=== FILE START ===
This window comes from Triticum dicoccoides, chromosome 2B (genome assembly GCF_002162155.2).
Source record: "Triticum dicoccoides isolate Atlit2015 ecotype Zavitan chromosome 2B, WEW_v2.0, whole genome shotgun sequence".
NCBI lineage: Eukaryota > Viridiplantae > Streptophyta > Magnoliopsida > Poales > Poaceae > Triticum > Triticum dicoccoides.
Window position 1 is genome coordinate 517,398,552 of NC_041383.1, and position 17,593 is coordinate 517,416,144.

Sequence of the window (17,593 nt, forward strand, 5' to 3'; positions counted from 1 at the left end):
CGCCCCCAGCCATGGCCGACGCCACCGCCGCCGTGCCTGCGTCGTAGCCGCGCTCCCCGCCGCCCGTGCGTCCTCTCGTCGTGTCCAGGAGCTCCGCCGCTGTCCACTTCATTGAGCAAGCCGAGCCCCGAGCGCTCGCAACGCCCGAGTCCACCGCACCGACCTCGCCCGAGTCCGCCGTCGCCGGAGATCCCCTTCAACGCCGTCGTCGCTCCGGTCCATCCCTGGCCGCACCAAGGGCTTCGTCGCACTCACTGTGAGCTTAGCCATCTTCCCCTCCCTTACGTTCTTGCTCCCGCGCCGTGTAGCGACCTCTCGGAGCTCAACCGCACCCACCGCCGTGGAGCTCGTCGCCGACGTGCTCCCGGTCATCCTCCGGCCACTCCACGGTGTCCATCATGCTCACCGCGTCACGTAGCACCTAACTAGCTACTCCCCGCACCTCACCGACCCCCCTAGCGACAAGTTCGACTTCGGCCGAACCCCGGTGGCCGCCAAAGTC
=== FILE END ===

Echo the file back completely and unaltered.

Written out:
This window comes from Triticum dicoccoides, chromosome 2B (genome assembly GCF_002162155.2).
Source record: "Triticum dicoccoides isolate Atlit2015 ecotype Zavitan chromosome 2B, WEW_v2.0, whole genome shotgun sequence".
NCBI lineage: Eukaryota > Viridiplantae > Streptophyta > Magnoliopsida > Poales > Poaceae > Triticum > Triticum dicoccoides.
Window position 1 is genome coordinate 517,398,552 of NC_041383.1, and position 17,593 is coordinate 517,416,144.

Sequence of the window (17,593 nt, forward strand, 5' to 3'; positions counted from 1 at the left end):
CGCCCCCAGCCATGGCCGACGCCACCGCCGCCGTGCCTGCGTCGTAGCCGCGCTCCCCGCCGCCCGTGCGTCCTCTCGTCGTGTCCAGGAGCTCCGCCGCTGTCCACTTCATTGAGCAAGCCGAGCCCCGAGCGCTCGCAACGCCCGAGTCCACCGCACCGACCTCGCCCGAGTCCGCCGTCGCCGGAGATCCCCTTCAACGCCGTCGTCGCTCCGGTCCATCCCTGGCCGCACCAAGGGCTTCGTCGCACTCACTGTGAGCTTAGCCATCTTCCCCTCCCTTACGTTCTTGCTCCCGCGCCGTGTAGCGACCTCTCGGAGCTCAACCGCACCCACCGCCGTGGAGCTCGTCGCCGACGTGCTCCCGGTCATCCTCCGGCCACTCCACGGTGTCCATCATGCTCACCGCGTCACGTAGCACCTAACTAGCTACTCCCCGCACCTCACCGACCCCCCTAGCGACAAGTTCGACTTCGGCCGAACCCCGGTGGCCGCCAAAGTC